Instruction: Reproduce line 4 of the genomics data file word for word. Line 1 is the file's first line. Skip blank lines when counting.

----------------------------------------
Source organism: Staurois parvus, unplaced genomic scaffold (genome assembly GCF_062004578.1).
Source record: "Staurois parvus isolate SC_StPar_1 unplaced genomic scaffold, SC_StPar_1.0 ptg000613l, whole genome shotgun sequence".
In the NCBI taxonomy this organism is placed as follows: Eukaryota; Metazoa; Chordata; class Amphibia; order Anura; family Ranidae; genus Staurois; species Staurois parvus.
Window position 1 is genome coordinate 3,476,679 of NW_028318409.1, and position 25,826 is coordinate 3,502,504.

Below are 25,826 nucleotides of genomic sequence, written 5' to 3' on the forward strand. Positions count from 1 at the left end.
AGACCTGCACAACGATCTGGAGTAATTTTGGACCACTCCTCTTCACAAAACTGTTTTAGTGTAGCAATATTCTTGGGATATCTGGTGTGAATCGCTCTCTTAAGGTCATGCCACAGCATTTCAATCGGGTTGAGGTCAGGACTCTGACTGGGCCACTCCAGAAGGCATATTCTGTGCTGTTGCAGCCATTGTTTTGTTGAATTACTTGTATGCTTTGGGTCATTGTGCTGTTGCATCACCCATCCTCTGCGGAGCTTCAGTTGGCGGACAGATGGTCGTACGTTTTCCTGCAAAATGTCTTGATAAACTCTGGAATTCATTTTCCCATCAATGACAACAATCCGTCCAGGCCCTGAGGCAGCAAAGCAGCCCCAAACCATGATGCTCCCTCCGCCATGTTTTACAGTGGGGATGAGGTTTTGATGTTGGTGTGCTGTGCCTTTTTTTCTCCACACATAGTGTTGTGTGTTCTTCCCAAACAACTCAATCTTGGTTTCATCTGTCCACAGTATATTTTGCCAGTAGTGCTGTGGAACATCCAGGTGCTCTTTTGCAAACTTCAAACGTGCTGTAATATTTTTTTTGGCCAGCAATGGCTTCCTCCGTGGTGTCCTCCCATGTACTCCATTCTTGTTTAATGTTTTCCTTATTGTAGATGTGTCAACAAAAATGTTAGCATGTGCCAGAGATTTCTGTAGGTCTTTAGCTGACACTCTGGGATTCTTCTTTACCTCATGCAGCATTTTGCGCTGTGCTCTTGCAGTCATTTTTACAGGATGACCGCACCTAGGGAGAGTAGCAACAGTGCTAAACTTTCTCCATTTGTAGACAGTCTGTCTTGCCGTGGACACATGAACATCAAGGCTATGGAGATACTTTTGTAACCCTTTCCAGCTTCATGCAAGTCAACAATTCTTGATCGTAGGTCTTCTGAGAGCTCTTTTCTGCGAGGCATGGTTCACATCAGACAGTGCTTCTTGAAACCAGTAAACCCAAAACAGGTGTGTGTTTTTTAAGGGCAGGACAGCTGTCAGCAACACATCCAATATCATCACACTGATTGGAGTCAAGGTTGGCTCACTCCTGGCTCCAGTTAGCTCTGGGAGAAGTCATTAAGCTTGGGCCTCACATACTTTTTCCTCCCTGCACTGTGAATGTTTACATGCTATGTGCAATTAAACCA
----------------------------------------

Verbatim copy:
Window position 1 is genome coordinate 3,476,679 of NW_028318409.1, and position 25,826 is coordinate 3,502,504.